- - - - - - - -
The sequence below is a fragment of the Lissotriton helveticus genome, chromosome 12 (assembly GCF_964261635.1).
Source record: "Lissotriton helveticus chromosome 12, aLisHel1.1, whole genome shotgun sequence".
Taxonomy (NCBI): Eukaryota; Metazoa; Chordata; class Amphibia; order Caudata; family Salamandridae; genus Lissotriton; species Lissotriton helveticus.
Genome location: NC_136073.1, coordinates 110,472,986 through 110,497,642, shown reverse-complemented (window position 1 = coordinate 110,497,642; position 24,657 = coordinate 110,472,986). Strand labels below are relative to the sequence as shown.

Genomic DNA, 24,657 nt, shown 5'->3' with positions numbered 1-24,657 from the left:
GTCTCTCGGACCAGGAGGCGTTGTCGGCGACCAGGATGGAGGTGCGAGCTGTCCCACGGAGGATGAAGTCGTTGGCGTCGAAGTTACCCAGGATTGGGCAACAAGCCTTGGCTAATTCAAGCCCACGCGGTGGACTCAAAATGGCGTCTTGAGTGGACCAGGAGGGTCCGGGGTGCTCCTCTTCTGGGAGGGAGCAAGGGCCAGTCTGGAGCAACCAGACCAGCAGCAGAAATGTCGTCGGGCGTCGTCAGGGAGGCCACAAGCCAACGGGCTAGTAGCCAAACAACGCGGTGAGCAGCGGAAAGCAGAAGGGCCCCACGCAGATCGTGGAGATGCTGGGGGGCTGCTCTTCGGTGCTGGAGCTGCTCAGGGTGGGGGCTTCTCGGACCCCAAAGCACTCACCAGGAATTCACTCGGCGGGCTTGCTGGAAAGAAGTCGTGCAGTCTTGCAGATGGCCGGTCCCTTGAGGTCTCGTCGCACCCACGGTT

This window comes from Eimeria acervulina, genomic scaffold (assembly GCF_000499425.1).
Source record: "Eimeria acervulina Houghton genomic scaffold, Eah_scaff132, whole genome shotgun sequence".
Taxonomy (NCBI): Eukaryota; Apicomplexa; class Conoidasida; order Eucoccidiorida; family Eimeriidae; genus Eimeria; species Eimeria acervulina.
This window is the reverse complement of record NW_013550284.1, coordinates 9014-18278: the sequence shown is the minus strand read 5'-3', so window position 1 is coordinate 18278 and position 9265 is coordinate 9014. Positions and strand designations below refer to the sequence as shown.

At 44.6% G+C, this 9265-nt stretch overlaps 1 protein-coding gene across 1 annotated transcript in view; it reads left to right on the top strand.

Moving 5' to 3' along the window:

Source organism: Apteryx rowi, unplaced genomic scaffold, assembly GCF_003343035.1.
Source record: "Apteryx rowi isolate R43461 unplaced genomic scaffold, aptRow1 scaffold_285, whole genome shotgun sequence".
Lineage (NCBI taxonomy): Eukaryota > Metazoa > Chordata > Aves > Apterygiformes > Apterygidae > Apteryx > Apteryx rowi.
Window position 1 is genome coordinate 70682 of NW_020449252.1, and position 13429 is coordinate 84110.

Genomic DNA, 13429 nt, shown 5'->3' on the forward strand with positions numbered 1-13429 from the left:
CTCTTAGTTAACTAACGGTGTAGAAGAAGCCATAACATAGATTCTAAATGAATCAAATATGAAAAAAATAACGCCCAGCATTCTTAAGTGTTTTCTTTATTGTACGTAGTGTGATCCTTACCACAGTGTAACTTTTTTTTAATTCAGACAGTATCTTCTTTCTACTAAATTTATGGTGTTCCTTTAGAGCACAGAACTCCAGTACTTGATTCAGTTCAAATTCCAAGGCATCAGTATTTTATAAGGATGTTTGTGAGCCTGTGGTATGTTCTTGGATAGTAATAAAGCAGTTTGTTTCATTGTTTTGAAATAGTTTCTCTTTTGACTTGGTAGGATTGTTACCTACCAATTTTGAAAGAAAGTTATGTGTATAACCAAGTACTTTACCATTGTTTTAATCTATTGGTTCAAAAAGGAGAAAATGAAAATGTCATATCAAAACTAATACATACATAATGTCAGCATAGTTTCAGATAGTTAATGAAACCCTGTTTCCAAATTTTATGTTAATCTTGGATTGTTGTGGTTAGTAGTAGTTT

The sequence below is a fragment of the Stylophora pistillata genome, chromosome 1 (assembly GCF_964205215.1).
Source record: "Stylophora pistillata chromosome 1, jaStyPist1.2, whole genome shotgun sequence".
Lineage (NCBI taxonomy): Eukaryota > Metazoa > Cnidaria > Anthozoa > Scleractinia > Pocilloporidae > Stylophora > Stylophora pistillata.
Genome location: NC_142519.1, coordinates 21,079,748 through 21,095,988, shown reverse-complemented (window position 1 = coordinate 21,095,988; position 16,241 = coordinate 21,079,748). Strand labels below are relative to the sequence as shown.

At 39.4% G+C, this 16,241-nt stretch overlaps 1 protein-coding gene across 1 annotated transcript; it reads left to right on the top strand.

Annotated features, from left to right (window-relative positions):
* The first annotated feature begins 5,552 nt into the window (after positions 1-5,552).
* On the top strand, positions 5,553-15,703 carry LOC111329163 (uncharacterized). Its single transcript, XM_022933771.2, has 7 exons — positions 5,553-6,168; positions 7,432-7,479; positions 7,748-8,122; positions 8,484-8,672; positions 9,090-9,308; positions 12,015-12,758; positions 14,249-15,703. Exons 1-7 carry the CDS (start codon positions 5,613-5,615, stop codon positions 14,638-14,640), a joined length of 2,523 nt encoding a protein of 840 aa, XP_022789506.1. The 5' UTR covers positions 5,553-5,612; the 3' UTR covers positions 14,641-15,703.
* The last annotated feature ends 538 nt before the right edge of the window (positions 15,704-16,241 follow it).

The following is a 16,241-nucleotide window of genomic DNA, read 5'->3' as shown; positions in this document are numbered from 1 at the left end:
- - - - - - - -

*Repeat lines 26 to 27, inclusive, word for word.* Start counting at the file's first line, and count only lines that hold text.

* On the top strand, positions 5,553-15,703 carry LOC111329163 (uncharacterized). Its single transcript, XM_022933771.2, has 7 exons — positions 5,553-6,168; positions 7,432-7,479; positions 7,748-8,122; positions 8,484-8,672; positions 9,090-9,308; positions 12,015-12,758; positions 14,249-15,703. Exons 1-7 carry the CDS (start codon positions 5,613-5,615, stop codon positions 14,638-14,640), a joined length of 2,523 nt encoding a protein of 840 aa, XP_022789506.1. The 5' UTR covers positions 5,553-5,612; the 3' UTR covers positions 14,641-15,703.
* The last annotated feature ends 538 nt before the right edge of the window (positions 15,704-16,241 follow it).